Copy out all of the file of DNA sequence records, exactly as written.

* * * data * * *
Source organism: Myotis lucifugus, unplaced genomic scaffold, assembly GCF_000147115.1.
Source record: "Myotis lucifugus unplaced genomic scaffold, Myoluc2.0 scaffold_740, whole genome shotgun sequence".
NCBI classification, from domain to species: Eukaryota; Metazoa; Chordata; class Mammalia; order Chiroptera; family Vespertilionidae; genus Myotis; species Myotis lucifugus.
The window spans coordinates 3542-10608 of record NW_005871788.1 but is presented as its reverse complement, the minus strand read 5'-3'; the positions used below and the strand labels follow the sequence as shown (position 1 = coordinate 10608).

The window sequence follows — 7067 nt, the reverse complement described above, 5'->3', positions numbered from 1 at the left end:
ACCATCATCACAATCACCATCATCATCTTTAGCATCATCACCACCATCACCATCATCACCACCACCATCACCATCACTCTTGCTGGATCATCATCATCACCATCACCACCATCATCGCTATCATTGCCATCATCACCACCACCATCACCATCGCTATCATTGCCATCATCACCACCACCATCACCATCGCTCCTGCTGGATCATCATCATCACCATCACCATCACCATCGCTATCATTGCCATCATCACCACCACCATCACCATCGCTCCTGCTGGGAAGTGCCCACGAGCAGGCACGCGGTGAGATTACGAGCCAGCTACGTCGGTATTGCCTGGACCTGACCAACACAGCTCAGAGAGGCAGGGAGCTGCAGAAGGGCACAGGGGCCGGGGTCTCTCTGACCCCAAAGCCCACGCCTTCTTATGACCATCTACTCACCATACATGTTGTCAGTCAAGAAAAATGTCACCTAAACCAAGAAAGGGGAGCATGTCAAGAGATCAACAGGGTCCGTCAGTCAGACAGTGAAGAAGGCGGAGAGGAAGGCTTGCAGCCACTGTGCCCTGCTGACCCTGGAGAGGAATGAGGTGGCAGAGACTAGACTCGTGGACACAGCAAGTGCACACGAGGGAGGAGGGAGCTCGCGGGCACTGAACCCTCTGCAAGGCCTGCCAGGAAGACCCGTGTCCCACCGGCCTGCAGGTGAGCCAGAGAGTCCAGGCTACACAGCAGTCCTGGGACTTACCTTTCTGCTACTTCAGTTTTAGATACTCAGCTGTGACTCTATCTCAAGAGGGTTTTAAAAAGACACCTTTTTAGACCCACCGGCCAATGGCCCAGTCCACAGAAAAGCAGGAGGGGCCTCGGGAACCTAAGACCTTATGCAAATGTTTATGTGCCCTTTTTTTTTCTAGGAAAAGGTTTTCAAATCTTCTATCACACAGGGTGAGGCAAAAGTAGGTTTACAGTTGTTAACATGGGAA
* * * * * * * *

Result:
Source organism: Myotis lucifugus, unplaced genomic scaffold, assembly GCF_000147115.1.
Source record: "Myotis lucifugus unplaced genomic scaffold, Myoluc2.0 scaffold_740, whole genome shotgun sequence".
NCBI classification, from domain to species: Eukaryota; Metazoa; Chordata; class Mammalia; order Chiroptera; family Vespertilionidae; genus Myotis; species Myotis lucifugus.
The window spans coordinates 3542-10608 of record NW_005871788.1 but is presented as its reverse complement, the minus strand read 5'-3'; the positions used below and the strand labels follow the sequence as shown (position 1 = coordinate 10608).

The window sequence follows — 7067 nt, the reverse complement described above, 5'->3', positions numbered from 1 at the left end:
ACCATCATCACAATCACCATCATCATCTTTAGCATCATCACCACCATCACCATCATCACCACCACCATCACCATCACTCTTGCTGGATCATCATCATCACCATCACCACCATCATCGCTATCATTGCCATCATCACCACCACCATCACCATCGCTATCATTGCCATCATCACCACCACCATCACCATCGCTCCTGCTGGATCATCATCATCACCATCACCATCACCATCGCTATCATTGCCATCATCACCACCACCATCACCATCGCTCCTGCTGGGAAGTGCCCACGAGCAGGCACGCGGTGAGATTACGAGCCAGCTACGTCGGTATTGCCTGGACCTGACCAACACAGCTCAGAGAGGCAGGGAGCTGCAGAAGGGCACAGGGGCCGGGGTCTCTCTGACCCCAAAGCCCACGCCTTCTTATGACCATCTACTCACCATACATGTTGTCAGTCAAGAAAAATGTCACCTAAACCAAGAAAGGGGAGCATGTCAAGAGATCAACAGGGTCCGTCAGTCAGACAGTGAAGAAGGCGGAGAGGAAGGCTTGCAGCCACTGTGCCCTGCTGACCCTGGAGAGGAATGAGGTGGCAGAGACTAGACTCGTGGACACAGCAAGTGCACACGAGGGAGGAGGGAGCTCGCGGGCACTGAACCCTCTGCAAGGCCTGCCAGGAAGACCCGTGTCCCACCGGCCTGCAGGTGAGCCAGAGAGTCCAGGCTACACAGCAGTCCTGGGACTTACCTTTCTGCTACTTCAGTTTTAGATACTCAGCTGTGACTCTATCTCAAGAGGGTTTTAAAAAGACACCTTTTTAGACCCACCGGCCAATGGCCCAGTCCACAGAAAAGCAGGAGGGGCCTCGGGAACCTAAGACCTTATGCAAATGTTTATGTGCCCTTTTTTTTTCTAGGAAAAGGTTTTCAAATCTTCTATCACACAGGGTGAGGCAAAAGTAGGTTTACAGTTGTTAACATGGGAA